When your fence starts looking a bit worse for wear, you may start wondering whether you should repair it or replace it. While repairing sections of a fence is cheaper than an all-out replacement in the short term, in many cases it’s just putting a bandaid on the problem. Most likely, your entire fence was installed at the same time. While you’re only noticing a wobble on that one pesky section for now, the rest of your fence has probably been facing the same conditions for just as long. You can replace one section, but you’ll end up replacing more and more sections over time. All those small fence section projects add up and will cause you to pay more in the long run—fencing companies are able to discount prices and get better deals from distributors for larger projects -- not to mention you pay for labor only once instead of multiple times over months or years.
In this article, we’ll go through a few key signs that it’s time to replace your wood fence. With the help of this article, you’ll be better able to make an educated decision on whether to repair or replace your old wood fence.
Common (repairable) Wood Fence Problems
As you know, wood is a natural material. Since they are constantly exposed to the elements, wood fences can see some damage over time. Between strong Colorado winds and snow, insects, moisture, and other environmental factors your fence goes through a lot! Some signs that your fence is in need of some TLC include warping, discoloration, or splintering. When you notice any of these signs, you should take look at your fence to determine the cause of the damage. If you can fix the problem with a solution like moving gutters or installing a drain to redirect pooling water or exterminating wood destroying insects like termites or carpenter ants (although they typically stay away from Cedar) you may be able to save your fence and avoid installing a brand new one.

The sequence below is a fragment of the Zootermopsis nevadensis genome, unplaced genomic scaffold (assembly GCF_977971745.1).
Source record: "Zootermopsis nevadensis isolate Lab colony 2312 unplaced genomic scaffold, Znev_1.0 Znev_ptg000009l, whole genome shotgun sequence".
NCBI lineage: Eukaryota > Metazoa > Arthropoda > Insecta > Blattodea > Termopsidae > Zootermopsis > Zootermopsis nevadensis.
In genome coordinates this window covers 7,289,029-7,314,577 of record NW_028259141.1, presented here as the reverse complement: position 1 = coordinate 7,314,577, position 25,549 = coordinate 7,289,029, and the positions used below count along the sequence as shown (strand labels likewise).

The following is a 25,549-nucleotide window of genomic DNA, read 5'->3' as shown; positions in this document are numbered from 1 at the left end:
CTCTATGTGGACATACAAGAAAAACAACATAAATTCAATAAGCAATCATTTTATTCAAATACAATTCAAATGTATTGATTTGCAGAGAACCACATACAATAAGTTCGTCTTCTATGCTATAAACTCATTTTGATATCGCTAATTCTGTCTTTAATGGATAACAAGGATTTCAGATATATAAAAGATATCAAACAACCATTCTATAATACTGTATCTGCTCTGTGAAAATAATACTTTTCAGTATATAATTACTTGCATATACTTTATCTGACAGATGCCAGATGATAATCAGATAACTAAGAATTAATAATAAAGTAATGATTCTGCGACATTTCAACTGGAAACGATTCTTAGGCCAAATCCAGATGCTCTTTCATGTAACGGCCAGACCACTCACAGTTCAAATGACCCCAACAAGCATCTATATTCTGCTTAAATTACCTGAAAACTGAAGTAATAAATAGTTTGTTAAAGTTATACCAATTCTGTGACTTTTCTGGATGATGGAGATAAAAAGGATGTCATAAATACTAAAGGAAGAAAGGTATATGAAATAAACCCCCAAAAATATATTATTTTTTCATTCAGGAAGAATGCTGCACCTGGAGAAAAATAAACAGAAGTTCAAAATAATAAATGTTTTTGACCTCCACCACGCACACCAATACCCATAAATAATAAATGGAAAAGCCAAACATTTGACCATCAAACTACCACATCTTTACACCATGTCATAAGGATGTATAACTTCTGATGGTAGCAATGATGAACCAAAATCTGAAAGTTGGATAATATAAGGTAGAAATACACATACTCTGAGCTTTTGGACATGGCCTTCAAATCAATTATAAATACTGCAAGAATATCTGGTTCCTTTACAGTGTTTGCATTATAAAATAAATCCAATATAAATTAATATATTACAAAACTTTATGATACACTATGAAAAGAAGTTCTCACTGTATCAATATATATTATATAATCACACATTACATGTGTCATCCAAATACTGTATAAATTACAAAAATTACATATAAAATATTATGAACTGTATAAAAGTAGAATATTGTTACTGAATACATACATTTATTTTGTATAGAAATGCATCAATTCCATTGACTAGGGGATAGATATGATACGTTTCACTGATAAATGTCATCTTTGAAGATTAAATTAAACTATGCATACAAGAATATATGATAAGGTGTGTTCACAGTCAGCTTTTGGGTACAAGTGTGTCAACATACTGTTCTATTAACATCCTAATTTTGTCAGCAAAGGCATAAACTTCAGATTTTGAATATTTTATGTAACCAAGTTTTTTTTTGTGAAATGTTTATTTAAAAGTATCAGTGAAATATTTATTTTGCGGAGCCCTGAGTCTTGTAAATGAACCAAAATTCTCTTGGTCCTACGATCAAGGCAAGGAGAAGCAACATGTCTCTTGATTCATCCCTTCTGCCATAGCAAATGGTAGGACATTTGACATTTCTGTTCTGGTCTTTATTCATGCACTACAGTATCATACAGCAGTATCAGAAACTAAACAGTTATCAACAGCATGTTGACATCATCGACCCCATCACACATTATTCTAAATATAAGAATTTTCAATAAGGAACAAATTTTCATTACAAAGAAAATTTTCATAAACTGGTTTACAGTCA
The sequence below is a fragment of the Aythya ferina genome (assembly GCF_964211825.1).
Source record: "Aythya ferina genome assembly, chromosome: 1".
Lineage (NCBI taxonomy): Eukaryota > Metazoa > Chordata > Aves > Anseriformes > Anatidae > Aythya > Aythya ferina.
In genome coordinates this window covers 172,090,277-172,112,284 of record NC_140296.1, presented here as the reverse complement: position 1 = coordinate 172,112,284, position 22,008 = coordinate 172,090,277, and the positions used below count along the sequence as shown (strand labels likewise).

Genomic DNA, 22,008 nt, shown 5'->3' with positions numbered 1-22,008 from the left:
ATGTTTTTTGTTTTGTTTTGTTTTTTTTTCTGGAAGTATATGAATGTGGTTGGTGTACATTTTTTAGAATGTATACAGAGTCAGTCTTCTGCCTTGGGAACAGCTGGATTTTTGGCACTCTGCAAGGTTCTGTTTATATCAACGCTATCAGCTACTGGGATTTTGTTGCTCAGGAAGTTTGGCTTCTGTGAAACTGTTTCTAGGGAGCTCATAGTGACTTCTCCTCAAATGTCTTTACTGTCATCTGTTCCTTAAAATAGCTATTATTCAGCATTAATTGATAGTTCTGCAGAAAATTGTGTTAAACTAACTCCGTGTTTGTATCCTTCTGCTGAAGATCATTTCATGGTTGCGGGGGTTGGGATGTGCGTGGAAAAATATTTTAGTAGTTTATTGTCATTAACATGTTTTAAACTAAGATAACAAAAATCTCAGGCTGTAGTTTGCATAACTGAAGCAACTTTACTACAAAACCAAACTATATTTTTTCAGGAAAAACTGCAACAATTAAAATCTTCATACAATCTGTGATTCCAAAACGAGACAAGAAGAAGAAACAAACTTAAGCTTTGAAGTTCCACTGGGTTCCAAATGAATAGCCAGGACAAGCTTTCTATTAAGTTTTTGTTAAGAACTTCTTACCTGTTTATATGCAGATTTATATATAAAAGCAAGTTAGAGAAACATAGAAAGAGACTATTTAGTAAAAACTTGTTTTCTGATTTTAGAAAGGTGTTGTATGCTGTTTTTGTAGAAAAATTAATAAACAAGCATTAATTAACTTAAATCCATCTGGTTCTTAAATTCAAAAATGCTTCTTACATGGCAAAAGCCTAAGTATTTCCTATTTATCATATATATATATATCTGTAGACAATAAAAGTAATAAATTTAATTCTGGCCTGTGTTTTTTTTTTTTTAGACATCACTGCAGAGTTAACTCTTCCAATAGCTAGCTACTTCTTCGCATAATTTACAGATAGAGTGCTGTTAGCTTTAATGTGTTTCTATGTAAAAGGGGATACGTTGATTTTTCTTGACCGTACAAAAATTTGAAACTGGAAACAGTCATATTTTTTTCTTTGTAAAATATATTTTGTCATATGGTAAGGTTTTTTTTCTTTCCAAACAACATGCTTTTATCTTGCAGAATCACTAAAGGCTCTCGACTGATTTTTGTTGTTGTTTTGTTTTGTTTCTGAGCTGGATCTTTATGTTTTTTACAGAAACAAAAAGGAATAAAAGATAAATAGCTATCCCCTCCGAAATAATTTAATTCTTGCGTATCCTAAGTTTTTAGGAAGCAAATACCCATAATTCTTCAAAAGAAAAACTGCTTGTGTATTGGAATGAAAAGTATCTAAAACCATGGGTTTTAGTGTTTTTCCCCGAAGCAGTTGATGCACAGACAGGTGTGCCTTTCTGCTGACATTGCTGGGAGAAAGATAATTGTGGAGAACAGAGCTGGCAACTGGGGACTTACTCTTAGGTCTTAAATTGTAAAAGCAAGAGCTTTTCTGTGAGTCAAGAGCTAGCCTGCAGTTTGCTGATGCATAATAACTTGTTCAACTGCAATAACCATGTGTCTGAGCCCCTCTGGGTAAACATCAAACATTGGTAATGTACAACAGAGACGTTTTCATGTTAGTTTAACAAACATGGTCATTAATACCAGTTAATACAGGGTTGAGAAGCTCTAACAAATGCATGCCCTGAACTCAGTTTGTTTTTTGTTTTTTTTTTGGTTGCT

If the problem with your fence is just a small hole or crack, you can use wood filler or putty to fix it. If your fence has warped or badly damaged pickets, you will need to replace them with brand new pickets. The biggest problem with these small repairs is that they will be visible. You can paint over wood filler to match a stained fence but otherwise it will always be visible. A new picket will fix your warped picket problem but it will likely look different in color than the rest of your fence. If you plan to stain your fence after repair, these options should work well to fix these small fence problems.
When it's time to replace your fence
We understand that replacing an entire fence can seem like a big undertaking. Installing a new fence is more expensive in the short term and the installation can take up to week for most residential projects. However, the amount of the time, effort, and money required to repair a wood fence is much higher in the long run—especially when you end up making repair after repair after repair. If you have multiple posts that are wobbling, you are better off replacing your whole fence than trying to cherry pick the worst posts to replace. Post replacement is an expensive repair considering that they are mounted in cement about 3 feet deep for a 6 foot fence and are generally one of the more expensive pieces of lumber for your fence. When you have a few rotting posts, you can bet the rest will soon follow (read more about fence post decay here). It’s better to replace the fence and only pay for labor once, get discounted bulk pricing, and have one short period of installation time instead of stretching it out and repeating the same process over months or years. When you properly maintain your wood fence, it should last 20 to 50 years. If your fence is old enough to get a senior discount, it’s time to upgrade.
While wobbly, rickety, falling apart fences are the most obvious reasons to install a new fence, there are still other reasons to consider taking the plunge. If your fence isn’t providing any value, it’s time to upgrade. When you can easily see your neighbors though the gaps in the pickets of your “privacy” fence, when your pets or young kids have figured out how to break free from your yard, or when your fence is more of an embarrassment than an asset, it’s time to give us a call. It may be a bigger initial investment to replace instead of repair, but the return is far greater.
If you’re ready to replace your old fence and install a beautiful new fence you can be proud of, give us a call to schedule your FREE site check and estimate. Call 720.458.4127 or visit www.FirstRateFence.com today to get the ball rolling on your new fence!